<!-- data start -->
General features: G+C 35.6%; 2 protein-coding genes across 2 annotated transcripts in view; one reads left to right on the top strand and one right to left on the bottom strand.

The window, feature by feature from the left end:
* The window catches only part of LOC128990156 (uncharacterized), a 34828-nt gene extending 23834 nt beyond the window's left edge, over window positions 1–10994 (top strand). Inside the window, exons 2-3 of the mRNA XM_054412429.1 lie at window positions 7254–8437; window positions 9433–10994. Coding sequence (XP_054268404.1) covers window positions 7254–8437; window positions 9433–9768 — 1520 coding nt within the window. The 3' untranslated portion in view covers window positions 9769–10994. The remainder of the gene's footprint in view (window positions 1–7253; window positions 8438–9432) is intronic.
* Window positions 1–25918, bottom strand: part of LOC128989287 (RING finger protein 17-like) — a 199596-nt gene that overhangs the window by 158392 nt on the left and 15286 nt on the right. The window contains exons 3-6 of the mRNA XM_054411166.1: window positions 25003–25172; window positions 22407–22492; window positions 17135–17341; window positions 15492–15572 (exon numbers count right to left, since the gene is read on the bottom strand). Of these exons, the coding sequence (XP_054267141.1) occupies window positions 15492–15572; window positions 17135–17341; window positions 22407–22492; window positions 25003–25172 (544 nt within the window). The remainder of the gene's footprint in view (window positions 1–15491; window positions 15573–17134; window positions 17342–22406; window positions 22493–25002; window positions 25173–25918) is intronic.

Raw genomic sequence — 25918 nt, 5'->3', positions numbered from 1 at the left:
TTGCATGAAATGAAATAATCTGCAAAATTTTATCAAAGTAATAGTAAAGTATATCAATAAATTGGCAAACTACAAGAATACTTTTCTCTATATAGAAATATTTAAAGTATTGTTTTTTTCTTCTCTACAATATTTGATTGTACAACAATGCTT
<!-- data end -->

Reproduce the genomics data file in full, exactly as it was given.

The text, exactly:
General features: G+C 35.6%; 2 protein-coding genes across 2 annotated transcripts in view; one reads left to right on the top strand and one right to left on the bottom strand.

The window, feature by feature from the left end:
* The window catches only part of LOC128990156 (uncharacterized), a 34828-nt gene extending 23834 nt beyond the window's left edge, over window positions 1–10994 (top strand). Inside the window, exons 2-3 of the mRNA XM_054412429.1 lie at window positions 7254–8437; window positions 9433–10994. Coding sequence (XP_054268404.1) covers window positions 7254–8437; window positions 9433–9768 — 1520 coding nt within the window. The 3' untranslated portion in view covers window positions 9769–10994. The remainder of the gene's footprint in view (window positions 1–7253; window positions 8438–9432) is intronic.
* Window positions 1–25918, bottom strand: part of LOC128989287 (RING finger protein 17-like) — a 199596-nt gene that overhangs the window by 158392 nt on the left and 15286 nt on the right. The window contains exons 3-6 of the mRNA XM_054411166.1: window positions 25003–25172; window positions 22407–22492; window positions 17135–17341; window positions 15492–15572 (exon numbers count right to left, since the gene is read on the bottom strand). Of these exons, the coding sequence (XP_054267141.1) occupies window positions 15492–15572; window positions 17135–17341; window positions 22407–22492; window positions 25003–25172 (544 nt within the window). The remainder of the gene's footprint in view (window positions 1–15491; window positions 15573–17134; window positions 17342–22406; window positions 22493–25002; window positions 25173–25918) is intronic.

Raw genomic sequence — 25918 nt, 5'->3', positions numbered from 1 at the left:
TTGCATGAAATGAAATAATCTGCAAAATTTTATCAAAGTAATAGTAAAGTATATCAATAAATTGGCAAACTACAAGAATACTTTTCTCTATATAGAAATATTTAAAGTATTGTTTTTTTCTTCTCTACAATATTTGATTGTACAACAATGCTT